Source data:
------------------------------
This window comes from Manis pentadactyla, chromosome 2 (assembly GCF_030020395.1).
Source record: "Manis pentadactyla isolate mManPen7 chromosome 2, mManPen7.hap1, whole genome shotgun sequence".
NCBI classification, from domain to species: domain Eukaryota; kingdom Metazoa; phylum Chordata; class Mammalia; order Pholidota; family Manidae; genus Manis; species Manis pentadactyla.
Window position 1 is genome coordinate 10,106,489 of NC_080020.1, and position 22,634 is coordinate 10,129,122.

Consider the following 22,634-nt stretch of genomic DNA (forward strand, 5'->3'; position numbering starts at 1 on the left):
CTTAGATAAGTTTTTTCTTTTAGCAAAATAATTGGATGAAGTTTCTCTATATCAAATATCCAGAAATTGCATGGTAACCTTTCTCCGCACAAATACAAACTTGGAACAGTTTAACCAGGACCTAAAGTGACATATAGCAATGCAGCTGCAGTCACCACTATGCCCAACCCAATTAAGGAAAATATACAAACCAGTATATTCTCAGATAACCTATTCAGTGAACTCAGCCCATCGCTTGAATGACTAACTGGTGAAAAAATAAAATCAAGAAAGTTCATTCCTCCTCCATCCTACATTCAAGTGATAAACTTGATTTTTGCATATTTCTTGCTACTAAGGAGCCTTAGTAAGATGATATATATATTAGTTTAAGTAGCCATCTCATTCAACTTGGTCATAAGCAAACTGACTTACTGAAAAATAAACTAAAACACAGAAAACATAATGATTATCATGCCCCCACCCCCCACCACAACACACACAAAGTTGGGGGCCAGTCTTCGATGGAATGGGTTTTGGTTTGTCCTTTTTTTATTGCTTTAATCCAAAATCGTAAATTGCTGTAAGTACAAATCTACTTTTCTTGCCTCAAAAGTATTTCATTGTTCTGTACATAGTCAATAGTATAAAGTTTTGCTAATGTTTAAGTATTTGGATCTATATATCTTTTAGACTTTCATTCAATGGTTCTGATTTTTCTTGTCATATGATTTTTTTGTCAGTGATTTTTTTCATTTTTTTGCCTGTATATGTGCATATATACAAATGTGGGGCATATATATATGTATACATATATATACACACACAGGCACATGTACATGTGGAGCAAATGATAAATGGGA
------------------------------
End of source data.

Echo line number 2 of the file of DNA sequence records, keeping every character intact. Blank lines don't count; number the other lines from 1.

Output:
Source record: "Manis pentadactyla isolate mManPen7 chromosome 2, mManPen7.hap1, whole genome shotgun sequence".